We had the good fortune of connecting with Mark Strube and we’ve shared our conversation below.
Hi Mark, we’d love to hear about how you approach risk and risk-taking
Funny how risk plays such an important role in everything we do. Sometimes, there can be a bigger risk from doing nothing.
My professional career started as a stock broker, but my passion was always sailing. One day, my managing broker asked me, “do you want to be a stock broker or a sailor.” after asking if I could have another few days off for a regatta. It was risky for me to leave a solid job in an industry that had a lot of upside potential, but it would have risked my happiness if I didn’t pursue my dreams.
Let’s talk shop? Tell us more about your career, what can you share with our community?
Currently I’m wearing many hats. Professional sailing, as in racing sailboats for various teams, Yacht Captain for an America’s Cup charter boat company, (sailusa11.com), as well as Captain for a privately owned 2000 generation America’s Cup boat. Studio manager at REV Studio in San Diego (www.revstudiosd.com) which is a photo/video studio, and President of Crew Union, which is an apparel company that also sells a marine accessory called the Cleat Slider, a part I invented a few years ago.
I would not be doing all these things without my partner, Lynne. She’s helped me more than she will ever know.
To me, the best way to overcome challenges is to prepare properly and plan. If the plan diverts, don’t give up. There is always an end result you’re looking for. Whether it is winning a race or making sure a boat delivery goes well with no damage or injury. Insuring the client in the studio was satisfied with the facility and staff to spreading the word on Crew Union to sell gear and spread the word about my Cleat Slider invention.
Crew Union for me started as a brotherhood amongst the Star sailboat crews. It’s not a large group but it’s a significant one.
Over the years, I’ve learned a lot more with my ears open and mouth shut.
If you had a friend visiting you, what are some of the local spots you’d want to take them around to?
San Diego is America’s Finest City. For 1/2 day to full day trips, check out the Midway Museum which is a historical naval aircraft carrier. Walk around Balboa Park. Spend a day at the Zoo. You will for sure get your 10,000 steps in. The Zoo even has an escalator. Take a kayak tour in La Jolla and see the caves and lemon sharks right off the beach. If it was my best friend, I would take them out on the water in Mission Bay or San Diego Bay on my boat.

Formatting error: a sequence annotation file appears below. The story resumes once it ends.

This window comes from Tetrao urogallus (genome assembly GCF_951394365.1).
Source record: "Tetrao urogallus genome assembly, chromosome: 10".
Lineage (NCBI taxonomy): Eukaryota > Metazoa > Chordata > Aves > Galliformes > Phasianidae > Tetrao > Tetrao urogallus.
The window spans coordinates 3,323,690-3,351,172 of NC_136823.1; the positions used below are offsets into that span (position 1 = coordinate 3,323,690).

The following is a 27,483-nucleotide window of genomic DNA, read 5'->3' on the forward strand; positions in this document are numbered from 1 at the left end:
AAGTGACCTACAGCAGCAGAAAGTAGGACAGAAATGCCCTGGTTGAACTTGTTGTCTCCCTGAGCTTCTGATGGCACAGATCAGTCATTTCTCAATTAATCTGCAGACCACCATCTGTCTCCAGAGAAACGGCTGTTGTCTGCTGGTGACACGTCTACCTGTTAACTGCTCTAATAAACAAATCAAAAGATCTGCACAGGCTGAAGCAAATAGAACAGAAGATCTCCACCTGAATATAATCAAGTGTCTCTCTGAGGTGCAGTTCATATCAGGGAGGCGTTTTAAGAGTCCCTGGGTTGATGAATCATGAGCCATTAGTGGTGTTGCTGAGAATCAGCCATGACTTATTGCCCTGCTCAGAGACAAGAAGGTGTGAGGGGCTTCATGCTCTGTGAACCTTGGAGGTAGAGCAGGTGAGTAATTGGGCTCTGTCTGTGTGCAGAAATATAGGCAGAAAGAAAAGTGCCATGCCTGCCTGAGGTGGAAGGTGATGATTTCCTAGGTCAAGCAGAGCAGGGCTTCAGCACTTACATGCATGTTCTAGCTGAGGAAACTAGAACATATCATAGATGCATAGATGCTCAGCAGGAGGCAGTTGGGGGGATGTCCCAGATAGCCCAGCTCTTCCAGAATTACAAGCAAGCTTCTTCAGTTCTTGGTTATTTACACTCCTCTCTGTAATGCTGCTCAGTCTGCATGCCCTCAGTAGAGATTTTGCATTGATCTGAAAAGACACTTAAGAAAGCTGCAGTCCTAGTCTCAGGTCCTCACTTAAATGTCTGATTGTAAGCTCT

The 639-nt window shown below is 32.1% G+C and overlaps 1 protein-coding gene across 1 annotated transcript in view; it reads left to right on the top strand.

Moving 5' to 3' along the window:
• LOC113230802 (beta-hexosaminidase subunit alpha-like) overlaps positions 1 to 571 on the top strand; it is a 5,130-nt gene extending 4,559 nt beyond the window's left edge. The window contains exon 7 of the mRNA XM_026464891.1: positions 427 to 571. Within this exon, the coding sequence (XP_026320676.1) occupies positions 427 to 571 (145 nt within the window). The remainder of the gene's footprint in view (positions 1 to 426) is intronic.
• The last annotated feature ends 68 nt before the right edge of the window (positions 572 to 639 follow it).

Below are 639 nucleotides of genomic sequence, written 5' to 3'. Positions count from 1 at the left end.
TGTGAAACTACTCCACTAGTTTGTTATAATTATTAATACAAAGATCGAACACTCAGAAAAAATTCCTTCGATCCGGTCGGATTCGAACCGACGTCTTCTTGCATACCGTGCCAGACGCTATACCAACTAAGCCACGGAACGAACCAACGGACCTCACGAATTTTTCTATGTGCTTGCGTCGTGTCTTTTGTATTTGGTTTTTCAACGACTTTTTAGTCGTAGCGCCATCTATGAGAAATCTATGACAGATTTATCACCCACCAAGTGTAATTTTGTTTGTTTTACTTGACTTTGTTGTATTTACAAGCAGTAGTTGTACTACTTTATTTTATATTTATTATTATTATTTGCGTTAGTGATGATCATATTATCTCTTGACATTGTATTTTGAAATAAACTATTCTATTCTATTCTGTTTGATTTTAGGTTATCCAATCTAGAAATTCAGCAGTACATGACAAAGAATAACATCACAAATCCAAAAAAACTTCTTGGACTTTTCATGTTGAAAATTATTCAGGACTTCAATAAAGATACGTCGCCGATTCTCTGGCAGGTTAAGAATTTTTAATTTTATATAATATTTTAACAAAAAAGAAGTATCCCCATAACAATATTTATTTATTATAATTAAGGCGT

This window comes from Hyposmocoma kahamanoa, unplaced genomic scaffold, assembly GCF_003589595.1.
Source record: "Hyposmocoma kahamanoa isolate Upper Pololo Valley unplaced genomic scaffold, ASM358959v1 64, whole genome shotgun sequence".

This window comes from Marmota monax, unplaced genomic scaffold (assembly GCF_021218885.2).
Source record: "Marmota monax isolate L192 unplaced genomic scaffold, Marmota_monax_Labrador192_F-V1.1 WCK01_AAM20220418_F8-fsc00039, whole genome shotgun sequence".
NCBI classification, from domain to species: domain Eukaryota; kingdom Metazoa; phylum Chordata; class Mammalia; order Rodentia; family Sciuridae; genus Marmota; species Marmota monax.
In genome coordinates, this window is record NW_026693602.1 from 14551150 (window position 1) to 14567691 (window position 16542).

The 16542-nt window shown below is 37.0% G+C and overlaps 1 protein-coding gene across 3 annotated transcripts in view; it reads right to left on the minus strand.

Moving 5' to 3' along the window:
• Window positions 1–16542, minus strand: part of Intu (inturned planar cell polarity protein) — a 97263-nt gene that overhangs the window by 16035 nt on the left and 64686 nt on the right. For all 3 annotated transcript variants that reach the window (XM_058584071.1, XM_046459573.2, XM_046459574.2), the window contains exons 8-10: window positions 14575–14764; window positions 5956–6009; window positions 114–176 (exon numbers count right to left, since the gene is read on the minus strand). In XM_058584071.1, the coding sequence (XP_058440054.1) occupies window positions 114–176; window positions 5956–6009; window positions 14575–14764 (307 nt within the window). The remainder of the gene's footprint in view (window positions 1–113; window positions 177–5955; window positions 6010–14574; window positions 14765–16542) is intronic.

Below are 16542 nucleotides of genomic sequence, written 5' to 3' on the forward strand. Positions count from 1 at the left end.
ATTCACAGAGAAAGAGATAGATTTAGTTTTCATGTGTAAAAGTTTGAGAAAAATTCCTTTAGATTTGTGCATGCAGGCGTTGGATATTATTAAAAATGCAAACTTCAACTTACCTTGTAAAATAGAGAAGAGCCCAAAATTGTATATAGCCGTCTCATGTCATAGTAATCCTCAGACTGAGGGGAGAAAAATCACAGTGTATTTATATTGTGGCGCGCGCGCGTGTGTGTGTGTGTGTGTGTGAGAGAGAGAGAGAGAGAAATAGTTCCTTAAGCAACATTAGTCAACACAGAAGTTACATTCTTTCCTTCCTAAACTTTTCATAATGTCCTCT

Eating spots include Catania in La Jolla, Rocky’s Crown Pub in Mission Bay, Bali Hai for a Sunday Brunch on Shelter Island, Fiddler’s Green in Point Loma.
Take a walk in La Jolla by the Children’s pool to see the seals and sea lions Gaslamp Quarter and Old Town.
Who else deserves some credit and recognition?
Besides Parents and my partner Lynne, A big Thank You Mike Blackwood, Bob Sabinash and South Shore Yacht Club in Milwaukee WI, My first impressionable sailing instructors.
They were instrumental to my professional sailing career. They made the lessons fun and challenging, making me want to come back for more. Eventually, I became an assistant instructor on the days the beginners and intermediate kids came in.
I remember the famous watermelon races. Something I always looked forward to. The rules were… there were no rules. Kidding. no drowning anyone or intentionally hurting someone. We took the masts out of our Flying Junior sailboats and the instructors would place greased watermelons around the docks and moorings. We had to paddle the small sailboats around locate and load them in our boat. The team that brought the most in won. Lots of swimming, capsizing of boats and stealing watermelon when the boats tipped over.
One technique I had was to push the watermelon down but in front of you so it never surfaced. They are like icebergs. Less than 10% is above water. Good times.